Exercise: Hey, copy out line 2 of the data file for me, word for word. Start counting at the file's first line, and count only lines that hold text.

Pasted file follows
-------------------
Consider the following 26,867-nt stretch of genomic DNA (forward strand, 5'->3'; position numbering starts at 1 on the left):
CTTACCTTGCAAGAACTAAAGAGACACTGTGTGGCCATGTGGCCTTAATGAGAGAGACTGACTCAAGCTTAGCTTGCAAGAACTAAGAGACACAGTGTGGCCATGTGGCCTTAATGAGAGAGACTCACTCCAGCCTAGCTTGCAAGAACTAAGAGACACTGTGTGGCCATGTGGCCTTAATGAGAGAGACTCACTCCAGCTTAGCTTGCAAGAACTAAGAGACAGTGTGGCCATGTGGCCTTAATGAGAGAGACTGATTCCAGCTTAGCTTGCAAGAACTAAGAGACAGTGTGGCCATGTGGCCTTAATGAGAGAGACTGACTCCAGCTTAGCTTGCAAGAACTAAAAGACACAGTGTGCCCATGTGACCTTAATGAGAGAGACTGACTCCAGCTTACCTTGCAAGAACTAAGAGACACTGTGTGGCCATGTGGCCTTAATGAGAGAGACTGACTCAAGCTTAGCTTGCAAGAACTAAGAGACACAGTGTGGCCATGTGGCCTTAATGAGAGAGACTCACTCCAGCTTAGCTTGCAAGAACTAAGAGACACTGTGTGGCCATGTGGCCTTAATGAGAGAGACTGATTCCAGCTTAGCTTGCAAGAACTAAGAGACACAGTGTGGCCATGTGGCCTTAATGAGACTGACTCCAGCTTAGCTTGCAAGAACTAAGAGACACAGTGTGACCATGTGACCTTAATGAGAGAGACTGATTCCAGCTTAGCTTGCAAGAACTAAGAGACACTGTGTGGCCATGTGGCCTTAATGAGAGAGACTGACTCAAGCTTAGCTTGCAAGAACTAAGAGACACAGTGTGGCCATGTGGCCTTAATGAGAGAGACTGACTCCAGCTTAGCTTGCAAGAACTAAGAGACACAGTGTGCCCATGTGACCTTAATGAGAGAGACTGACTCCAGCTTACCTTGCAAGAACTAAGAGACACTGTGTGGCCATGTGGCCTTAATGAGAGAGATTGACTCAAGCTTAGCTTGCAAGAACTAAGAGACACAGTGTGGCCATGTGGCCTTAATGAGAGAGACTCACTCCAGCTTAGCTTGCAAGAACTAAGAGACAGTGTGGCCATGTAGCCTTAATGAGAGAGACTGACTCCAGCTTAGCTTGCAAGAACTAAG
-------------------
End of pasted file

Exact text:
CTTACCTTGCAAGAACTAAAGAGACACTGTGTGGCCATGTGGCCTTAATGAGAGAGACTGACTCAAGCTTAGCTTGCAAGAACTAAGAGACACAGTGTGGCCATGTGGCCTTAATGAGAGAGACTCACTCCAGCCTAGCTTGCAAGAACTAAGAGACACTGTGTGGCCATGTGGCCTTAATGAGAGAGACTCACTCCAGCTTAGCTTGCAAGAACTAAGAGACAGTGTGGCCATGTGGCCTTAATGAGAGAGACTGATTCCAGCTTAGCTTGCAAGAACTAAGAGACAGTGTGGCCATGTGGCCTTAATGAGAGAGACTGACTCCAGCTTAGCTTGCAAGAACTAAAAGACACAGTGTGCCCATGTGACCTTAATGAGAGAGACTGACTCCAGCTTACCTTGCAAGAACTAAGAGACACTGTGTGGCCATGTGGCCTTAATGAGAGAGACTGACTCAAGCTTAGCTTGCAAGAACTAAGAGACACAGTGTGGCCATGTGGCCTTAATGAGAGAGACTCACTCCAGCTTAGCTTGCAAGAACTAAGAGACACTGTGTGGCCATGTGGCCTTAATGAGAGAGACTGATTCCAGCTTAGCTTGCAAGAACTAAGAGACACAGTGTGGCCATGTGGCCTTAATGAGACTGACTCCAGCTTAGCTTGCAAGAACTAAGAGACACAGTGTGACCATGTGACCTTAATGAGAGAGACTGATTCCAGCTTAGCTTGCAAGAACTAAGAGACACTGTGTGGCCATGTGGCCTTAATGAGAGAGACTGACTCAAGCTTAGCTTGCAAGAACTAAGAGACACAGTGTGGCCATGTGGCCTTAATGAGAGAGACTGACTCCAGCTTAGCTTGCAAGAACTAAGAGACACAGTGTGCCCATGTGACCTTAATGAGAGAGACTGACTCCAGCTTACCTTGCAAGAACTAAGAGACACTGTGTGGCCATGTGGCCTTAATGAGAGAGATTGACTCAAGCTTAGCTTGCAAGAACTAAGAGACACAGTGTGGCCATGTGGCCTTAATGAGAGAGACTCACTCCAGCTTAGCTTGCAAGAACTAAGAGACAGTGTGGCCATGTAGCCTTAATGAGAGAGACTGACTCCAGCTTAGCTTGCAAGAACTAAG